Barriers to efficiency  Previous section Next section

Despite excellent processes, efficiencies can be affected by procedures that go over the time allotted, patients that do not show for appointments, procedures that are cancelled due to inadequate preparation or current health risks, unfilled appointment slots, open blocks in the schedule, or late arriving endoscopists.

Purchasing  Previous section Next section

Endoscopes  Previous section Next section

The major purchasing decisions pertain to capital equipment (endoscopes, fluoroscopy units, electrosurgical generators, patient gurneys, databases, etc.). Of these, endoscopes, light sources, and image management systems (endoscopy 'set-ups') are most central to the function of the endoscopy suite. While there are only limited numbers of endoscope vendors in the marketplace and the basic functional aspects of their products are quite similar, endoscopists often develop strong and divergent opinions regarding ergonomics and functionality of each line of equipment. Hence both physician preferences and contractual stipulations are important in the selection of endoscopy equipment. The major options for acquisition of endoscopes are outright purchase of new, refurbished, or used equipment and leasing, typically for terms of 3 or 4 years. The latter approach is often quoted on a price-per-procedure (PPP) basis. Units that purchase endoscopes may do so on a rolling basis, replacing 20–25% of their stock every year, or in bulk fashion every 4–6 years, with amortization/depreciation schedules then spread out over that interval. Purchase with extended use beyond 3–4 years is typically more cost effective than leasing. This approach risks undesirable delays in acquiring new technology and may yield increasingly worn instruments and rising repair costs toward the end of their term. Price-per-procedure leases tend to be more expensive, but they are potentially desirable and cost effective if equipment exchange is planned after shorter time frames of 3 years or so. As with auto leasing, a direct comparison of costs requires quotations for per procedure costs, estimated (contractual) procedure volumes, specific delineation of types and numbers of endoscopes, and contractual residual values at the termination of the contract. Some vendors will not specify all of these elements at the outset, particularly a residual buyout value. Buy-out options for some of the instruments should be considered and negotiated at the time of the lease as they may be useful for subsequent back-up use.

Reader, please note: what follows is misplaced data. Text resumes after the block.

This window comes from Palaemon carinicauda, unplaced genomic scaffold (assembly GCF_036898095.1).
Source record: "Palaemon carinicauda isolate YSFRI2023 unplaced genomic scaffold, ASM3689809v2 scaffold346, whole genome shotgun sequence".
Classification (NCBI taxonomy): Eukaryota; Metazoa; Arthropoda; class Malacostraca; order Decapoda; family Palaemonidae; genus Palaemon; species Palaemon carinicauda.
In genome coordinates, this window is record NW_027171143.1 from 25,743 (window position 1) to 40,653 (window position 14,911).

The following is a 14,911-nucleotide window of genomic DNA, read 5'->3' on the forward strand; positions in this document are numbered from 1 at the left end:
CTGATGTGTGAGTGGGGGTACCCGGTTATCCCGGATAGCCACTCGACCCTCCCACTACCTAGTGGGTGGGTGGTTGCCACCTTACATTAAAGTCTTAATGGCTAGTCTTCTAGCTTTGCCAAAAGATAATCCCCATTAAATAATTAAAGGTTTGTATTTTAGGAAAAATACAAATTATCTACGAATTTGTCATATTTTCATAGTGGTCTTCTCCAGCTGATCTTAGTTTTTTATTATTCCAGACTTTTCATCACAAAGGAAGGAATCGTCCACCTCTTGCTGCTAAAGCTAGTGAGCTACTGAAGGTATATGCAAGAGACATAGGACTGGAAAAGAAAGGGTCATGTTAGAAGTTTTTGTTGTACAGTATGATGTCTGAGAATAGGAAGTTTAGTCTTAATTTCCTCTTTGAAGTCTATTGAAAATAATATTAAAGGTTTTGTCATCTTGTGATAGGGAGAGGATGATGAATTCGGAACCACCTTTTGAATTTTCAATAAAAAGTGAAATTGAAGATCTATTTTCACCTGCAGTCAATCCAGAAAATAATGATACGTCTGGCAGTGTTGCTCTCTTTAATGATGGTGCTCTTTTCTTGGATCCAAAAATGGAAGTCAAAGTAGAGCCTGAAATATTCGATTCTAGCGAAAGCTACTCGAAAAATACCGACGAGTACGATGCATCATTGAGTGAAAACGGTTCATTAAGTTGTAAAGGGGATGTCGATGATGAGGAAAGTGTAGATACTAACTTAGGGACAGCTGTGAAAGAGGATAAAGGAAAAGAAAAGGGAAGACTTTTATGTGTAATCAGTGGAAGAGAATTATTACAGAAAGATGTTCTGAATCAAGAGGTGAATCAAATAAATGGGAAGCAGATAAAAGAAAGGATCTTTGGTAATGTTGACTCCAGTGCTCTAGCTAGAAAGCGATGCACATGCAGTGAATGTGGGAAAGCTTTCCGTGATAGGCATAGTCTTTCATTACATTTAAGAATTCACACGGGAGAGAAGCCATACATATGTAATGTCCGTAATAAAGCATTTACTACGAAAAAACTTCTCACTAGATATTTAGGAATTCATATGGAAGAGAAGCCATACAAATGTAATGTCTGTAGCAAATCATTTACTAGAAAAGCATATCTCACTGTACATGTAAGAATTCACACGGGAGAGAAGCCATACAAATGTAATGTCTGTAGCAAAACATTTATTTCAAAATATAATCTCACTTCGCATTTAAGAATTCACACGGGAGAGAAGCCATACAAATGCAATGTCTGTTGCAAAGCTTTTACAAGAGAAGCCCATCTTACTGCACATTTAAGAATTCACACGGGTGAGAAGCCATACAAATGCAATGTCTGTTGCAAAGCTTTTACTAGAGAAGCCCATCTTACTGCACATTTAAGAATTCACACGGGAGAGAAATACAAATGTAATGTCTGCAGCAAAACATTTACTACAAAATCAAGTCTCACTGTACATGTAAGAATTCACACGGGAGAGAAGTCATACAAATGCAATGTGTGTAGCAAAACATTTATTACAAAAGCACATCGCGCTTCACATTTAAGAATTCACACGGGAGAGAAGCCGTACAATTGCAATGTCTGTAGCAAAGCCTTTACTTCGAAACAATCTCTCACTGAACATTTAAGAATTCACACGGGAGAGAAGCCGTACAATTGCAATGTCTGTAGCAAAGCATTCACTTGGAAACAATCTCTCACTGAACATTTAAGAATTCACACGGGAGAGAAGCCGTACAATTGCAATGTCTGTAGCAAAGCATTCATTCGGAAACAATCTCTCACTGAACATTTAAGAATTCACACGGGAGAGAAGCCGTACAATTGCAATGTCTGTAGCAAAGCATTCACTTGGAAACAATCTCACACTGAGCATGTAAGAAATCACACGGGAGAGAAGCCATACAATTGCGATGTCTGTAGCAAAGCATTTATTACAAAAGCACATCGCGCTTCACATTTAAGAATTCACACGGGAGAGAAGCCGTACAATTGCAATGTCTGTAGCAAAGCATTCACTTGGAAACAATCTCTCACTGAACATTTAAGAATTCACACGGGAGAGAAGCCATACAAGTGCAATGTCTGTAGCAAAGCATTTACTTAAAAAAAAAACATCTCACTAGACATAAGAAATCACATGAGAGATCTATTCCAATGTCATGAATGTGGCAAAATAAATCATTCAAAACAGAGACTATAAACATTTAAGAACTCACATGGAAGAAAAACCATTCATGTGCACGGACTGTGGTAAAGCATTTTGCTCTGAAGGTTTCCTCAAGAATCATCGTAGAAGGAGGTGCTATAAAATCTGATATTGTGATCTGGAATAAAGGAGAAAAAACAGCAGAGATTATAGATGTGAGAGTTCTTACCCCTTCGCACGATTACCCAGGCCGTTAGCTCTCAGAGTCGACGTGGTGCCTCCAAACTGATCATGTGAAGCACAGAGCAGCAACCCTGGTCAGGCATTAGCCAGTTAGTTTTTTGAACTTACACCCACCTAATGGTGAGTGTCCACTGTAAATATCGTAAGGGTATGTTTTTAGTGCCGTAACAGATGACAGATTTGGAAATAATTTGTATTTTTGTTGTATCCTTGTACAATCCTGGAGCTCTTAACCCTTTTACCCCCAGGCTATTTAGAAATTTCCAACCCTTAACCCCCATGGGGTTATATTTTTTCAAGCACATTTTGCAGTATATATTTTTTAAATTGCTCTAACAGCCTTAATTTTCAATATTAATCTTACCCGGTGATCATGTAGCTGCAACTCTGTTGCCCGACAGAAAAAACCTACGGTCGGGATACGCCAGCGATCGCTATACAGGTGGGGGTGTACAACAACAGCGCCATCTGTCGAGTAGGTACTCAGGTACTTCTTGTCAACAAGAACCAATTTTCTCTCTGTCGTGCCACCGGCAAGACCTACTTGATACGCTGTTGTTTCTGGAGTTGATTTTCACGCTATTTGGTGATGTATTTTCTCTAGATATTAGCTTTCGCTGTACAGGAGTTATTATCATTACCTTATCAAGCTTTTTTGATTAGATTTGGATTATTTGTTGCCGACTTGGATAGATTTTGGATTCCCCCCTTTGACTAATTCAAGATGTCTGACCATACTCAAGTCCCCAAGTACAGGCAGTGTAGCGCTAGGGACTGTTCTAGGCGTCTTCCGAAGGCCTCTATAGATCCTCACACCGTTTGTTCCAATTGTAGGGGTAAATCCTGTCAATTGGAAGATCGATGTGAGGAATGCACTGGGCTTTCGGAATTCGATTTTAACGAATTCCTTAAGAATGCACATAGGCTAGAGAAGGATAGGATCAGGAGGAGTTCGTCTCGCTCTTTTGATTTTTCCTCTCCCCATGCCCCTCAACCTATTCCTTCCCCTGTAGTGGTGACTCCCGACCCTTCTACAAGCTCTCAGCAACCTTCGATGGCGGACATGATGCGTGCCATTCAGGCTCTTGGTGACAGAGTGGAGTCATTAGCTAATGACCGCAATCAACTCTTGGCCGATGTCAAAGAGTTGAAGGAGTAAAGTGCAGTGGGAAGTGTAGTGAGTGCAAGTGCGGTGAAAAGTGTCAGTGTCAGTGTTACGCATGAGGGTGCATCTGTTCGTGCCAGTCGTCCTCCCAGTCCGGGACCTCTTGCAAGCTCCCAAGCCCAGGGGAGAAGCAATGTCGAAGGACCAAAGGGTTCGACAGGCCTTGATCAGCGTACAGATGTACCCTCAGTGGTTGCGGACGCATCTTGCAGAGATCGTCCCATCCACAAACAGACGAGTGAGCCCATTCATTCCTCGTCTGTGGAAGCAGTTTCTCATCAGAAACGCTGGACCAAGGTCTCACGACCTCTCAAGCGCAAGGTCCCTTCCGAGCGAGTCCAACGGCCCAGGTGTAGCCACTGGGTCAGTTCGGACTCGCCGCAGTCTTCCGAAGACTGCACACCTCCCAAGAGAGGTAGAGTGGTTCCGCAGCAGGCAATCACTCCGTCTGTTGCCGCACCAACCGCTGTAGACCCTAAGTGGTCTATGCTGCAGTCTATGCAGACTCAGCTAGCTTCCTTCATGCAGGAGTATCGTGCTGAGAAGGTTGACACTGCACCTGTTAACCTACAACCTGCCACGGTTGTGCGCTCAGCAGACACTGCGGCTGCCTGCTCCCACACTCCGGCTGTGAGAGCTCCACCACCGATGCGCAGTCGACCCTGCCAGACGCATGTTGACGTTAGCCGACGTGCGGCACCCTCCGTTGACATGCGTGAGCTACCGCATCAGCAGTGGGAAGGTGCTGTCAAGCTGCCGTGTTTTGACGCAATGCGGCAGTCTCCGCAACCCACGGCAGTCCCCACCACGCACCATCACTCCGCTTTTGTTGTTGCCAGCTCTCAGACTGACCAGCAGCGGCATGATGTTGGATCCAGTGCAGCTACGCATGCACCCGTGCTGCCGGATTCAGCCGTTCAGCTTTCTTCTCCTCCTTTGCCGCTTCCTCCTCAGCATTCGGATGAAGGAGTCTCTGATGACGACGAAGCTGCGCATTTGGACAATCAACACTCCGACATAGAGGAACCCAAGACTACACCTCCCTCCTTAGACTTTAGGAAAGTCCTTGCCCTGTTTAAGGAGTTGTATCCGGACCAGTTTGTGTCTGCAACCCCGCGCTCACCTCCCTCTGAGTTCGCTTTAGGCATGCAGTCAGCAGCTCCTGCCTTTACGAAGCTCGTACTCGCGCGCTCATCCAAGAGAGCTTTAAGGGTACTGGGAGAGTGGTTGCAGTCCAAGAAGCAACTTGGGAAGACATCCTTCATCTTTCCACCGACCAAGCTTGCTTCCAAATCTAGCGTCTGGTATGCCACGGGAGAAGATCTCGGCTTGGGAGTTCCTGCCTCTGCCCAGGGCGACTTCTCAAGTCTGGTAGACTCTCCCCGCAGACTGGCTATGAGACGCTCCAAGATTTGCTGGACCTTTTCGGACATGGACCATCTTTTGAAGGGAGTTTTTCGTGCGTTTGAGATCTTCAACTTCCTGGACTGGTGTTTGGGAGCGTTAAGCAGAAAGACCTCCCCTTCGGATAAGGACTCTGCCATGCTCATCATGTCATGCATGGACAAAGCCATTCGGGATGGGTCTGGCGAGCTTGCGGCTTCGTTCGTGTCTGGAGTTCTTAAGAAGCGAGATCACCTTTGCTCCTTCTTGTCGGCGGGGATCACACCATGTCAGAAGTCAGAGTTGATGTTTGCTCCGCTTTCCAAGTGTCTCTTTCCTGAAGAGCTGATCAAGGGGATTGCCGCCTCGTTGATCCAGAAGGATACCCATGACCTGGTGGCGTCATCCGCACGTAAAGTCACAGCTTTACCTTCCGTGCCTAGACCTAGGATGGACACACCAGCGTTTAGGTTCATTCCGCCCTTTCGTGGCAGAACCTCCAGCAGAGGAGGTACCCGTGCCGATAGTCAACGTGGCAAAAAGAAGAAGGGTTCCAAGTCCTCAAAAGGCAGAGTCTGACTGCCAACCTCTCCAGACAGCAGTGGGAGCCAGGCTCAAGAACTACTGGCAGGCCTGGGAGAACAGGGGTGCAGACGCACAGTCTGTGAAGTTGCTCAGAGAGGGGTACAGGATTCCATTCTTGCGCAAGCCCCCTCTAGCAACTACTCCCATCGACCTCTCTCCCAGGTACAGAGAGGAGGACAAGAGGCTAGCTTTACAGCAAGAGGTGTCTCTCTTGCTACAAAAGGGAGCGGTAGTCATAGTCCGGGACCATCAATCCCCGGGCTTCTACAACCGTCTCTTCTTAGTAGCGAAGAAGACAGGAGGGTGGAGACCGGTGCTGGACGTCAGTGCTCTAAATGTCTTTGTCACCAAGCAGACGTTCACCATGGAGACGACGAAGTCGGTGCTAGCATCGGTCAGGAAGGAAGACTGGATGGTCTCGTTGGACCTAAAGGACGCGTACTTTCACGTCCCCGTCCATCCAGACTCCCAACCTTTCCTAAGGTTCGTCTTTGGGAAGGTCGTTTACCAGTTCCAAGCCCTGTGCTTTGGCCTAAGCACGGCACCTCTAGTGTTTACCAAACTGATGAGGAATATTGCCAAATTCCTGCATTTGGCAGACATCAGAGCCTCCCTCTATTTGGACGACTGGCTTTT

How many endoscopes?  Previous section Next section

For both the purchase and lease options, accurate planning of endoscope requirements contributes to cost constraint, as efficiently reusing fewer instruments is far less costly than having extra instruments hanging largely unused in closets. Appropriate estimates must accommodate instrument breakdowns, repairs, dual procedures, etc. We have successfully utilized the following ratios during equipment planning for several large and small units. One colonoscope, gastroscope, and sigmoidoscope for every 350 procedures per year; one duodenoscope and EUS scope for each 150 procedures per year; one light source and processor per endoscopic procedure room; and one scope reprocessor for each 1000 procedures per year. Some specialty endoscopes, such as pediatric and therapeutic instruments, may be needed to provide complete basic services. Others may not be economically wise if they require a skill set or instrument that would be infrequently used.

Endoscope repair costs  Previous section Next section